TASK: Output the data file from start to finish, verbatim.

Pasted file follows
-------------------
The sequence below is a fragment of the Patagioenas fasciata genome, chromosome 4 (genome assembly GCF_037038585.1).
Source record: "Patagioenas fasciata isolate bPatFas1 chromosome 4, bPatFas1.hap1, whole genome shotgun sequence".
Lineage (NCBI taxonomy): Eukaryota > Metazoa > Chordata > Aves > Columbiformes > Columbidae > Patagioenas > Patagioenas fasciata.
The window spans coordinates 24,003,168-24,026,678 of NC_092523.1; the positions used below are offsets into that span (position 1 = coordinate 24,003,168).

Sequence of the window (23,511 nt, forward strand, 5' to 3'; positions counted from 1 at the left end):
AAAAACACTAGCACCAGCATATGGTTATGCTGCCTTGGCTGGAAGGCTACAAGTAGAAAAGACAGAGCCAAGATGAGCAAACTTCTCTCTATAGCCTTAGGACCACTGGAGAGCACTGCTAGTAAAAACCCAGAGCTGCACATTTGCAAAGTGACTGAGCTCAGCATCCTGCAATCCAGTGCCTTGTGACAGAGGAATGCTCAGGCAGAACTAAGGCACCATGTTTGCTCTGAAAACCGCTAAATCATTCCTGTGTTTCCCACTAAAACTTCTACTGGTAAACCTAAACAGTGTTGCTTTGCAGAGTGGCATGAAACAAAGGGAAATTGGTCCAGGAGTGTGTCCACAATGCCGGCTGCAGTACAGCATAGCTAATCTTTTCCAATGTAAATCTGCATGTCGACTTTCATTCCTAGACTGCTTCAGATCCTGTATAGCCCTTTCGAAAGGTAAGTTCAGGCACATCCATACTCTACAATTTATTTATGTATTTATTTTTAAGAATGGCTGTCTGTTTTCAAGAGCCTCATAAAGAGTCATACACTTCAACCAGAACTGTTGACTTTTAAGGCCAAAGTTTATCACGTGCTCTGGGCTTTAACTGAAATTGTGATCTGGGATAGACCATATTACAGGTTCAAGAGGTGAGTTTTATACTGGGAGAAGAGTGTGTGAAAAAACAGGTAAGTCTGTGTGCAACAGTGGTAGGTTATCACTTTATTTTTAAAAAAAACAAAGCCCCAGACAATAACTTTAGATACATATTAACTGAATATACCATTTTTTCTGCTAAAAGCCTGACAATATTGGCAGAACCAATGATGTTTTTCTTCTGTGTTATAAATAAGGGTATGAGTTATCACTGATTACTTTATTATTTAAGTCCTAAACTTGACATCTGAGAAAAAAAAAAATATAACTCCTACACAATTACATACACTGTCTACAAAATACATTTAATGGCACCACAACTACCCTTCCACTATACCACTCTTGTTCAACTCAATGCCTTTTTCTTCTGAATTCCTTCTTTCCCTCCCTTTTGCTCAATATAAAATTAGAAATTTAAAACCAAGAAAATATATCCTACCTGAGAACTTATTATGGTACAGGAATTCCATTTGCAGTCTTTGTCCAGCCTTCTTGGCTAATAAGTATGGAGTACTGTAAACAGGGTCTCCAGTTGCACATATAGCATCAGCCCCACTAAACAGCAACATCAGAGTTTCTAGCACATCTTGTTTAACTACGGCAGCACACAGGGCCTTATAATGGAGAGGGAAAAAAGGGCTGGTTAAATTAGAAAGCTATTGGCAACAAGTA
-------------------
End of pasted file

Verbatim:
The sequence below is a fragment of the Patagioenas fasciata genome, chromosome 4 (genome assembly GCF_037038585.1).
Source record: "Patagioenas fasciata isolate bPatFas1 chromosome 4, bPatFas1.hap1, whole genome shotgun sequence".
Lineage (NCBI taxonomy): Eukaryota > Metazoa > Chordata > Aves > Columbiformes > Columbidae > Patagioenas > Patagioenas fasciata.
The window spans coordinates 24,003,168-24,026,678 of NC_092523.1; the positions used below are offsets into that span (position 1 = coordinate 24,003,168).

Sequence of the window (23,511 nt, forward strand, 5' to 3'; positions counted from 1 at the left end):
AAAAACACTAGCACCAGCATATGGTTATGCTGCCTTGGCTGGAAGGCTACAAGTAGAAAAGACAGAGCCAAGATGAGCAAACTTCTCTCTATAGCCTTAGGACCACTGGAGAGCACTGCTAGTAAAAACCCAGAGCTGCACATTTGCAAAGTGACTGAGCTCAGCATCCTGCAATCCAGTGCCTTGTGACAGAGGAATGCTCAGGCAGAACTAAGGCACCATGTTTGCTCTGAAAACCGCTAAATCATTCCTGTGTTTCCCACTAAAACTTCTACTGGTAAACCTAAACAGTGTTGCTTTGCAGAGTGGCATGAAACAAAGGGAAATTGGTCCAGGAGTGTGTCCACAATGCCGGCTGCAGTACAGCATAGCTAATCTTTTCCAATGTAAATCTGCATGTCGACTTTCATTCCTAGACTGCTTCAGATCCTGTATAGCCCTTTCGAAAGGTAAGTTCAGGCACATCCATACTCTACAATTTATTTATGTATTTATTTTTAAGAATGGCTGTCTGTTTTCAAGAGCCTCATAAAGAGTCATACACTTCAACCAGAACTGTTGACTTTTAAGGCCAAAGTTTATCACGTGCTCTGGGCTTTAACTGAAATTGTGATCTGGGATAGACCATATTACAGGTTCAAGAGGTGAGTTTTATACTGGGAGAAGAGTGTGTGAAAAAACAGGTAAGTCTGTGTGCAACAGTGGTAGGTTATCACTTTATTTTTAAAAAAAACAAAGCCCCAGACAATAACTTTAGATACATATTAACTGAATATACCATTTTTTCTGCTAAAAGCCTGACAATATTGGCAGAACCAATGATGTTTTTCTTCTGTGTTATAAATAAGGGTATGAGTTATCACTGATTACTTTATTATTTAAGTCCTAAACTTGACATCTGAGAAAAAAAAAAATATAACTCCTACACAATTACATACACTGTCTACAAAATACATTTAATGGCACCACAACTACCCTTCCACTATACCACTCTTGTTCAACTCAATGCCTTTTTCTTCTGAATTCCTTCTTTCCCTCCCTTTTGCTCAATATAAAATTAGAAATTTAAAACCAAGAAAATATATCCTACCTGAGAACTTATTATGGTACAGGAATTCCATTTGCAGTCTTTGTCCAGCCTTCTTGGCTAATAAGTATGGAGTACTGTAAACAGGGTCTCCAGTTGCACATATAGCATCAGCCCCACTAAACAGCAACATCAGAGTTTCTAGCACATCTTGTTTAACTACGGCAGCACACAGGGCCTTATAATGGAGAGGGAAAAAAGGGCTGGTTAAATTAGAAAGCTATTGGCAACAAGTA